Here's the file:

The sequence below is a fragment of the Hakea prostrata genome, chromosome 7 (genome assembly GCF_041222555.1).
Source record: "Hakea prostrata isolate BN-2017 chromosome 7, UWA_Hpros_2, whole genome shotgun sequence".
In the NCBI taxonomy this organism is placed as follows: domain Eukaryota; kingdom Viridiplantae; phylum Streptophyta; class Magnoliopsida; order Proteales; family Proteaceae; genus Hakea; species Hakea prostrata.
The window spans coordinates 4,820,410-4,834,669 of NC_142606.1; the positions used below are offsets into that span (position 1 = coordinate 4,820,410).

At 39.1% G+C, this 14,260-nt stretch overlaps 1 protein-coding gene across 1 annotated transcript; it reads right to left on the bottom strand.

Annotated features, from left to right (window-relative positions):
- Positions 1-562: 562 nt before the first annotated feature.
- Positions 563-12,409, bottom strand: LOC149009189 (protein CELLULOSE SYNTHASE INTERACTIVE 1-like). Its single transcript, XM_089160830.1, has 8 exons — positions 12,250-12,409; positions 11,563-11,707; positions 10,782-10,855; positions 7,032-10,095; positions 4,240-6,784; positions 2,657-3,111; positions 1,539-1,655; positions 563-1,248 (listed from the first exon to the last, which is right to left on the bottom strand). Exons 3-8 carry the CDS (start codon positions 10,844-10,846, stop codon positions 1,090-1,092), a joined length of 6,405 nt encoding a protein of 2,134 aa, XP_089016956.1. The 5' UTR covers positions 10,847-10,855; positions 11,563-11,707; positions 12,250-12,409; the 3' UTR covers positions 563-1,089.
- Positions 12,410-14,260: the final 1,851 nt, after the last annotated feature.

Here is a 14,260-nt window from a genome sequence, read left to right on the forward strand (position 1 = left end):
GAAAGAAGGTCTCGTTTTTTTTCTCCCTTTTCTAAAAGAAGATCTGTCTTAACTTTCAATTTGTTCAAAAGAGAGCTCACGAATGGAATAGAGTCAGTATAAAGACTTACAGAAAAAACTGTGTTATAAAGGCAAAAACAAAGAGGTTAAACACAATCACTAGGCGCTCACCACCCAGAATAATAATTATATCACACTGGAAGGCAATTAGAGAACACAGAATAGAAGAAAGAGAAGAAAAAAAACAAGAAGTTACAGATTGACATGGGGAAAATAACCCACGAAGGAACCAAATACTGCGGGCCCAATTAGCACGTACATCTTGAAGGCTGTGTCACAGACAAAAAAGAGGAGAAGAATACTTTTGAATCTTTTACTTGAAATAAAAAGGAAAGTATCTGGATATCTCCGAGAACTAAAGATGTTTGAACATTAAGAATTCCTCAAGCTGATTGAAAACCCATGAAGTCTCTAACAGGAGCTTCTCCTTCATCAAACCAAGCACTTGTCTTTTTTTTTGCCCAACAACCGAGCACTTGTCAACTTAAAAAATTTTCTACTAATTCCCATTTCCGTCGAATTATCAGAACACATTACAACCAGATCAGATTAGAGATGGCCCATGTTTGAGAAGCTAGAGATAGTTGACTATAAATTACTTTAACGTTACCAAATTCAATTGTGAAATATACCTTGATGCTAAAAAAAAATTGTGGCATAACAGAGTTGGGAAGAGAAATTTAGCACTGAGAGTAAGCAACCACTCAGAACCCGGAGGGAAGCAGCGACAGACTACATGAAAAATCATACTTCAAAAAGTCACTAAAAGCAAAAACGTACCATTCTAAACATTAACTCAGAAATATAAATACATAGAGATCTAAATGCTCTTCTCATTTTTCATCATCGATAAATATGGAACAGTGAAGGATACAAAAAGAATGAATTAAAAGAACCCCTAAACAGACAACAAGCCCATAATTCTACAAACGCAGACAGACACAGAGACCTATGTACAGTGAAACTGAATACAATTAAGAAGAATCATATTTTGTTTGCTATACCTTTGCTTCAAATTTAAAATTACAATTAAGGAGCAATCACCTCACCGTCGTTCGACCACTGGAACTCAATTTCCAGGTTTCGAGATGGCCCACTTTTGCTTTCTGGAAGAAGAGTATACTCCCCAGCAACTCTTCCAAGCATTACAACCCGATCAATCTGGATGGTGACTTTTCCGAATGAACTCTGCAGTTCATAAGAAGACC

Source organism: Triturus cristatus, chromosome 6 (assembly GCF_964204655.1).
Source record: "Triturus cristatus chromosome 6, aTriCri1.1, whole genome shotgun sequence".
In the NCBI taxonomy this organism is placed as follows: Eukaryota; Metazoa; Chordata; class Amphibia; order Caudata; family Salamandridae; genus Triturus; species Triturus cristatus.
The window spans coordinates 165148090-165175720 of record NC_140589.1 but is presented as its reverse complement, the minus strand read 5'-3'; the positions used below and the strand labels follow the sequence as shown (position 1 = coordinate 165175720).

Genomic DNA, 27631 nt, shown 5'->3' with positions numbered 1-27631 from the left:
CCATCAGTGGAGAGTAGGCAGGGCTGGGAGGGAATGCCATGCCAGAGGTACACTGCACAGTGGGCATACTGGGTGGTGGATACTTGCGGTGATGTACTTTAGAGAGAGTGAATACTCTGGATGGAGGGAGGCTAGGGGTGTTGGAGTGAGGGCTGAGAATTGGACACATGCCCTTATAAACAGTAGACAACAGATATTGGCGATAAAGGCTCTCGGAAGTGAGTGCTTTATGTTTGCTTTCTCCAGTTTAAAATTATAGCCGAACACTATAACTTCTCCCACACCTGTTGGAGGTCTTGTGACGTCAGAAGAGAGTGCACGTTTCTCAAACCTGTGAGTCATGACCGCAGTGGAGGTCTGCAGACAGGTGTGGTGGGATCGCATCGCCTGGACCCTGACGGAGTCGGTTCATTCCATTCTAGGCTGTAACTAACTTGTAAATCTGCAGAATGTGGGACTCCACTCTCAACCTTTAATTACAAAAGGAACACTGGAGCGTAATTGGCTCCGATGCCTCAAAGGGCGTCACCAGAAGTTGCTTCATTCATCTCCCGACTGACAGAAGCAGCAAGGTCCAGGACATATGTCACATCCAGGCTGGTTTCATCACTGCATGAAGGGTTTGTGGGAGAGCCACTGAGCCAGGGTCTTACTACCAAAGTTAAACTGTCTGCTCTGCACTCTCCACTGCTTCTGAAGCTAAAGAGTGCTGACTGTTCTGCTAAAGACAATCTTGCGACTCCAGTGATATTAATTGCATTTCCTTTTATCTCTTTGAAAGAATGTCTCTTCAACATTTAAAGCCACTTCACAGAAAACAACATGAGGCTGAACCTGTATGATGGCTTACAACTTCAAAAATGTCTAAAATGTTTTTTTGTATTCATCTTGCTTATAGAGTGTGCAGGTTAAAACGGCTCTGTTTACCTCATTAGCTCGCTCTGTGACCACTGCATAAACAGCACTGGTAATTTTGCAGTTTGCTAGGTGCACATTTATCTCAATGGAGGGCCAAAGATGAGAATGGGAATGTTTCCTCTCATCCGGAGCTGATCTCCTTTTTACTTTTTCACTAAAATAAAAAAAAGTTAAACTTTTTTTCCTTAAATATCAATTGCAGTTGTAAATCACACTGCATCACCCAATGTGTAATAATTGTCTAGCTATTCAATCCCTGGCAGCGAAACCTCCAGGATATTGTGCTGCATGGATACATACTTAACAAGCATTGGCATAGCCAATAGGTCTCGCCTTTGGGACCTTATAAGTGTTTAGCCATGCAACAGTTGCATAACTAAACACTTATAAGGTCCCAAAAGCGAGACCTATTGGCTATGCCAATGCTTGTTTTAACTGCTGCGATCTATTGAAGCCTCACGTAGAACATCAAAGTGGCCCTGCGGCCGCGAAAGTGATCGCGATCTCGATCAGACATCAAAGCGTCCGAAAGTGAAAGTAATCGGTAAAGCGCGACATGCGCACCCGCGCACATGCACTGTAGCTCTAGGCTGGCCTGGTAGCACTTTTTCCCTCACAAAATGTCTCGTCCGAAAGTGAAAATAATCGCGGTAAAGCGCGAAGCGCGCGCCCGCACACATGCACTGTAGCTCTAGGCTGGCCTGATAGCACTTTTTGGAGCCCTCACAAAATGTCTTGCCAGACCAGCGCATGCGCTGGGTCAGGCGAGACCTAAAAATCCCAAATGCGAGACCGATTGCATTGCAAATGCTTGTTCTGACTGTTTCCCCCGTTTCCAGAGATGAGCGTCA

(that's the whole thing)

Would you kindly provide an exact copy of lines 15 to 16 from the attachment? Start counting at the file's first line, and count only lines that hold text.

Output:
The window spans coordinates 165148090-165175720 of record NC_140589.1 but is presented as its reverse complement, the minus strand read 5'-3'; the positions used below and the strand labels follow the sequence as shown (position 1 = coordinate 165175720).

Genomic DNA, 27631 nt, shown 5'->3' with positions numbered 1-27631 from the left: